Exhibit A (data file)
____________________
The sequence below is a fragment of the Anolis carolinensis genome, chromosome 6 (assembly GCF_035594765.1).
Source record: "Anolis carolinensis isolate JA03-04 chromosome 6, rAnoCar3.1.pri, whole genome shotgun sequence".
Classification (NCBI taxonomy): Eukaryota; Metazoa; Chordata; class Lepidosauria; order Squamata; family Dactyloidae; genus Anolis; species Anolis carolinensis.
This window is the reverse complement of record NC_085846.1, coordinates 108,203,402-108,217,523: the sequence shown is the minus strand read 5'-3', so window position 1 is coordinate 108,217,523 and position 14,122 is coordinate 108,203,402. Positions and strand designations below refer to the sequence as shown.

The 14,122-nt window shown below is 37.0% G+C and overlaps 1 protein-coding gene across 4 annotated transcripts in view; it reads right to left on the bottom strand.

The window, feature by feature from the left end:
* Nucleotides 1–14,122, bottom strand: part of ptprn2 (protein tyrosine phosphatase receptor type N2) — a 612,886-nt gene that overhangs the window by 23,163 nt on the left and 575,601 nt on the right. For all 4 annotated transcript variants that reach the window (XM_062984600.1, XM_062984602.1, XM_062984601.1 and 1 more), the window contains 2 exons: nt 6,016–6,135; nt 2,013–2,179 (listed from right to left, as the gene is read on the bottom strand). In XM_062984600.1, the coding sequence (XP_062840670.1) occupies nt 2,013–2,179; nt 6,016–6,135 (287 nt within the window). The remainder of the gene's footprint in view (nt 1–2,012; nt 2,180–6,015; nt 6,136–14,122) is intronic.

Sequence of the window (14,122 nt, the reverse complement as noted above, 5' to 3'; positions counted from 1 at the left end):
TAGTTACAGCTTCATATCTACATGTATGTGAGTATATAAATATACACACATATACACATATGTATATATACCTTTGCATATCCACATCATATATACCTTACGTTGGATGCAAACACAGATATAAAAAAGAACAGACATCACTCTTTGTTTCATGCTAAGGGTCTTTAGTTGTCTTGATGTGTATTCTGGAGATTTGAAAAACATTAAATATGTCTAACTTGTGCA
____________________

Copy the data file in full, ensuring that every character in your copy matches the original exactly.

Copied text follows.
The sequence below is a fragment of the Anolis carolinensis genome, chromosome 6 (assembly GCF_035594765.1).
Source record: "Anolis carolinensis isolate JA03-04 chromosome 6, rAnoCar3.1.pri, whole genome shotgun sequence".
Classification (NCBI taxonomy): Eukaryota; Metazoa; Chordata; class Lepidosauria; order Squamata; family Dactyloidae; genus Anolis; species Anolis carolinensis.
This window is the reverse complement of record NC_085846.1, coordinates 108,203,402-108,217,523: the sequence shown is the minus strand read 5'-3', so window position 1 is coordinate 108,217,523 and position 14,122 is coordinate 108,203,402. Positions and strand designations below refer to the sequence as shown.

The 14,122-nt window shown below is 37.0% G+C and overlaps 1 protein-coding gene across 4 annotated transcripts in view; it reads right to left on the bottom strand.

The window, feature by feature from the left end:
* Nucleotides 1–14,122, bottom strand: part of ptprn2 (protein tyrosine phosphatase receptor type N2) — a 612,886-nt gene that overhangs the window by 23,163 nt on the left and 575,601 nt on the right. For all 4 annotated transcript variants that reach the window (XM_062984600.1, XM_062984602.1, XM_062984601.1 and 1 more), the window contains 2 exons: nt 6,016–6,135; nt 2,013–2,179 (listed from right to left, as the gene is read on the bottom strand). In XM_062984600.1, the coding sequence (XP_062840670.1) occupies nt 2,013–2,179; nt 6,016–6,135 (287 nt within the window). The remainder of the gene's footprint in view (nt 1–2,012; nt 2,180–6,015; nt 6,136–14,122) is intronic.

Sequence of the window (14,122 nt, the reverse complement as noted above, 5' to 3'; positions counted from 1 at the left end):
TAGTTACAGCTTCATATCTACATGTATGTGAGTATATAAATATACACACATATACACATATGTATATATACCTTTGCATATCCACATCATATATACCTTACGTTGGATGCAAACACAGATATAAAAAAGAACAGACATCACTCTTTGTTTCATGCTAAGGGTCTTTAGTTGTCTTGATGTGTATTCTGGAGATTTGAAAAACATTAAATATGTCTAACTTGTGCA